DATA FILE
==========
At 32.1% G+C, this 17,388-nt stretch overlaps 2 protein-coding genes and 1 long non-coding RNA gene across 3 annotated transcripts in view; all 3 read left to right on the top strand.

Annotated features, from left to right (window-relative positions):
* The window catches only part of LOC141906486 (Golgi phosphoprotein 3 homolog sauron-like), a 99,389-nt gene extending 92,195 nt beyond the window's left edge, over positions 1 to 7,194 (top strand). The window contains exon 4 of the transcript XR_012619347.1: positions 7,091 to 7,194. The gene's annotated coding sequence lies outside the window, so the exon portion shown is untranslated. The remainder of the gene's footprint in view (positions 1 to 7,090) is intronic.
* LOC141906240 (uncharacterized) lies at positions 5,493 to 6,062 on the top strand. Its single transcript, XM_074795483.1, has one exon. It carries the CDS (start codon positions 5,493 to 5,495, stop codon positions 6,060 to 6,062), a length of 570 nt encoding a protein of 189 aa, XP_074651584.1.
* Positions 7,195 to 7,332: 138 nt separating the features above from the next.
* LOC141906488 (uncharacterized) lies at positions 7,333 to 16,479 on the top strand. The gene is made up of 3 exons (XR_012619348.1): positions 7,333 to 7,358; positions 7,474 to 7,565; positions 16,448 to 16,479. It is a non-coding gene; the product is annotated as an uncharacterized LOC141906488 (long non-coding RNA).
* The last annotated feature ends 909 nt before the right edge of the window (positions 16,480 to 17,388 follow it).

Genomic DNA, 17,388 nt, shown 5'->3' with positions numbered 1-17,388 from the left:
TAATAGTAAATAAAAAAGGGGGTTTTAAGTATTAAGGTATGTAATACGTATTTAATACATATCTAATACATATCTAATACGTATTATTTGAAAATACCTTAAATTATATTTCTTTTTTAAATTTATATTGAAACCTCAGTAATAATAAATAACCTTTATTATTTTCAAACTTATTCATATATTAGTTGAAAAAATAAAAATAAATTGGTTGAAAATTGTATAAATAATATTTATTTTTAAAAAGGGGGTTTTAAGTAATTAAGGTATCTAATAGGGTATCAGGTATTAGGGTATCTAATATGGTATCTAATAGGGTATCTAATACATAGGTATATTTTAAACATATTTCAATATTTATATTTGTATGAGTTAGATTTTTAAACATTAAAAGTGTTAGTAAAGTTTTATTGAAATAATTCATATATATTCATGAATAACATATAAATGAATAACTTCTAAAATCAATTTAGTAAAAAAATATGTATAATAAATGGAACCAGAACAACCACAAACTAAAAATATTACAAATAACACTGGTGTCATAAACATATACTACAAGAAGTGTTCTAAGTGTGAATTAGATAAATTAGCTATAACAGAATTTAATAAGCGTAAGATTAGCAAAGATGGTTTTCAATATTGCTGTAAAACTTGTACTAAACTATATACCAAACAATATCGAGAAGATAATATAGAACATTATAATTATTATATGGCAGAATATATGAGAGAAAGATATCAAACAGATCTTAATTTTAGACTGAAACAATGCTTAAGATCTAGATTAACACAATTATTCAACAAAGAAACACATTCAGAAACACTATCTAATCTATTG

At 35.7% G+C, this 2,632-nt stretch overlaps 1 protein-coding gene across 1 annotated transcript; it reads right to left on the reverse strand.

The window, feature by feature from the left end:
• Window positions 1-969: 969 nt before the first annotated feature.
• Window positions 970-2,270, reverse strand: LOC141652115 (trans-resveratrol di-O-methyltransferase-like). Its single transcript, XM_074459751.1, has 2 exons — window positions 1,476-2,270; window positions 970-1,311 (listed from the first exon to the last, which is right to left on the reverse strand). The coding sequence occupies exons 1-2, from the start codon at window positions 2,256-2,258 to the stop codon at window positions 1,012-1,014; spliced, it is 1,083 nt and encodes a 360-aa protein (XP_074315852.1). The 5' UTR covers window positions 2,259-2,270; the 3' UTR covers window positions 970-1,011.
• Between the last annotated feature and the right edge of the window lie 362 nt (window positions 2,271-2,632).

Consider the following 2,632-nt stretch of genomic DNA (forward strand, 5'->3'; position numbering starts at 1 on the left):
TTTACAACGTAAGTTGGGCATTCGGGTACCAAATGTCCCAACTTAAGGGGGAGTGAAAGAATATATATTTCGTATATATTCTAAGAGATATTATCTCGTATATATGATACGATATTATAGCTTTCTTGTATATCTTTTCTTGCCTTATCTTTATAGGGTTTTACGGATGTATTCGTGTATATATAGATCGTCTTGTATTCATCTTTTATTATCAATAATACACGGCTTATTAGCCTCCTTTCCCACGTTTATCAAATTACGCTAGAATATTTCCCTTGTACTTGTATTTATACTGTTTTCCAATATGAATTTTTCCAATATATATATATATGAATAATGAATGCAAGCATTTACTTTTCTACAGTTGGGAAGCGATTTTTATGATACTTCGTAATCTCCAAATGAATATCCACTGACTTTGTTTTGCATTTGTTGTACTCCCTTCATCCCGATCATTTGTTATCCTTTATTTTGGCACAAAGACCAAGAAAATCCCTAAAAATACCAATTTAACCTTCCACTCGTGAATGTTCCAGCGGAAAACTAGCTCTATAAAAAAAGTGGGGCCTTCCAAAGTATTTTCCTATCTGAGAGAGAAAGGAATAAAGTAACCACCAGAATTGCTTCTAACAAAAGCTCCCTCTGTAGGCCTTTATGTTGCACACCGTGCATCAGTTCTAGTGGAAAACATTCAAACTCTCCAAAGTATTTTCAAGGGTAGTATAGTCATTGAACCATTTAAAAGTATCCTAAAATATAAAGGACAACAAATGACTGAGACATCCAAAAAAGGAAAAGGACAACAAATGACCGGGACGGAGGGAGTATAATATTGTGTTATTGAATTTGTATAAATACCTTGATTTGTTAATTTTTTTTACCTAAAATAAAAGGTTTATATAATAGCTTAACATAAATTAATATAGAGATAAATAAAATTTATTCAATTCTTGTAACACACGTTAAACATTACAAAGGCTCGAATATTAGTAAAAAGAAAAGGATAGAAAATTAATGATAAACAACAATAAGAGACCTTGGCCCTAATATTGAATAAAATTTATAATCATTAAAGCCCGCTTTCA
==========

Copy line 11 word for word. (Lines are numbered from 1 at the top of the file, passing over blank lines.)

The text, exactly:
The window, feature by feature from the left end: